Patricia Borlenghi has always had a passion for literature. After 30 years of working in publishing, she decided to undertake a part time MA in Creative Writing. She went on to set up her own publishing press and now tells us all about the journey.

I loved books as a very young child. My mother told me many stories and my father loved reading, so I was encouraged to read and write even before starting school.

Because of my love of books, I wanted to work in publishing. It was much easier to enter the industry back in the mid-70s. I was employed purely because I had a degree and I worked for, what was then, a very small children’s book company. Because the company was so small, I was able to learn the entire publishing process. For over 30 years, I worked for various publishing companies, mainly on a freelance basis, until I decided to join Essex and start an MA Creative Writing in 2010. 

In the 90s I started writing/packaging children’s books for other British publishers. ‘Packaging’ involved creating finished and combined texts and illustrations for a project, sometimes even printing finished copies. I had however always had a hankering to write books for adults, rather than children. I thought that an MA in Creative Writing would be a good introduction and help my writing process.

At the time, I lived half the year in Manningtree, and Essex was the nearest university. I didn’t know that much about it except for its involvement in the student protests during the 1960s. I did some further research and was pleased to discover that the poet and novelist Ben Okri had studied there.

I very much enjoyed the part-time MA creative writing degree and was delighted to be taught by Marina Warner (The Tale) and Philip Terry (OULIPO). For anyone considering re-entering education as a mature student, just enjoy it! It’s not only for the academic fulfilment you will obviously feel, but the social side too: make friends with all age-groups and don’t be afraid to try new activities.

After finishing my MA, I set up my own publishing house, Patrician Press. For me, it was a choice between financing a PhD or setting up a small press. I decided that at my age (60+) a PhD wasn’t particularly necessary, and that academia wasn’t really for me. I was also inspired by the idea of publishing books by people I had met on my MA course.

Since launching Patrician Press in 2013, I have published more than 40 books (mainly fiction and poetry) and count many Essex alumni and academics among my authors.

My publications are rather eclectic; earlier this year I was very proud to publish Northern Alchemy by Christine De Luca – a poetry collection in Shetlandic with versions in English.   And because of my background, some of the books have an Italian theme. I did a degree in Italian Studies and spent a year at Bologna University. Ever since I started work in publishing, I have returned virtually every year to Bologna for the Children’s Book Fair! Because of my frequent trips, either on business or to visit friends, I became interested in promoting a few Italian writers and poets alongside British ones.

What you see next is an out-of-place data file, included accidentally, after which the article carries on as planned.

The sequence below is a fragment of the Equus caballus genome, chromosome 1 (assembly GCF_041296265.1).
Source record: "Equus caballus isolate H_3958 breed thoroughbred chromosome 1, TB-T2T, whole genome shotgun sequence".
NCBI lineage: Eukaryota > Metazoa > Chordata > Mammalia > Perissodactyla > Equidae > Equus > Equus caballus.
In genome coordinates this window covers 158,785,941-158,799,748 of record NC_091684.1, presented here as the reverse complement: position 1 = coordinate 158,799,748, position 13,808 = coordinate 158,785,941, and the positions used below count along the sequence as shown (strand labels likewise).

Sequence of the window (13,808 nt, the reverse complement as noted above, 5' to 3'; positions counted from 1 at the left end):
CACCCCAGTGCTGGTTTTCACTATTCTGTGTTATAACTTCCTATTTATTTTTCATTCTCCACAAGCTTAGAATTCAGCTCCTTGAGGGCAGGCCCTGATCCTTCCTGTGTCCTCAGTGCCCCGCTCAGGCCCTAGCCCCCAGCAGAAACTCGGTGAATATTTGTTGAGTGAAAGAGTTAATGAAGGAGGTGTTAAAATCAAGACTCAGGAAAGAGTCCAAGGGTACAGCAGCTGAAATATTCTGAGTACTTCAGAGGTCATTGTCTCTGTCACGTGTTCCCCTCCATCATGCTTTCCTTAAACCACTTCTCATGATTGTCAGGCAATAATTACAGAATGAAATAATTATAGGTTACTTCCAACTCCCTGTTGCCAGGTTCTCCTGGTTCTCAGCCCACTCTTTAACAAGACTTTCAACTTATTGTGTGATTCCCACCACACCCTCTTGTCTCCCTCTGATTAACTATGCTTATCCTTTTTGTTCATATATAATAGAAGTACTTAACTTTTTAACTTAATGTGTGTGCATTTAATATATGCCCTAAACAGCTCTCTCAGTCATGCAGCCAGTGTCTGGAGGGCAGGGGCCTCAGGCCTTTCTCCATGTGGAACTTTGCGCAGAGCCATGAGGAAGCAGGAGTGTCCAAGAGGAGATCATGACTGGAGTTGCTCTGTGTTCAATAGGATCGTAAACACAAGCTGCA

One of the things I love about my job is the design process, especially thinking about the cover designs. I like to use original artwork for the cover images. Then I very much enjoy the entire production process, from editing, composing the text (with publishing software) to seeing the proof and finally the finished books.

The competition to enter the publishing industry nowadays is fierce, I think you need to decide what area of publishing you wish to enter, whether it’s editing, sales, production, publicity or digital. My advice would be not to work for a conglomerate but to find a small to medium-sized company where you could learn the ropes and then, if possible, switch to editing and commissioning (the best areas in my opinion). Another route would be to take a proof-reading course. It does upset me in the digital age when ‘apostrophe s’ is so ill-used. Spellchecks on computers are not always reliable!

If you are thinking of starting your own press, I would say you need to be prepared to take risks and have the courage of your convictions.

What do the next 5 years hold for me? Well, I will be well into my 70s in five years’ time! Hopefully my colleague, an alumna who is now a teaching fellow at Essex, will take over the press in the next year or two. Before that, I will be concentrating on new titles. This autumn I will be publishing two anthologies: Chaos – Poetry Anthology and Rebel Alliance – Short Story Anthology, both include contributions from University of Essex alumni and academics. Then, looking forward to next year, I hope to publish a collection of essays by visual artists about how Brexit and the present Covid-19 pandemic crisis have affected them and their work.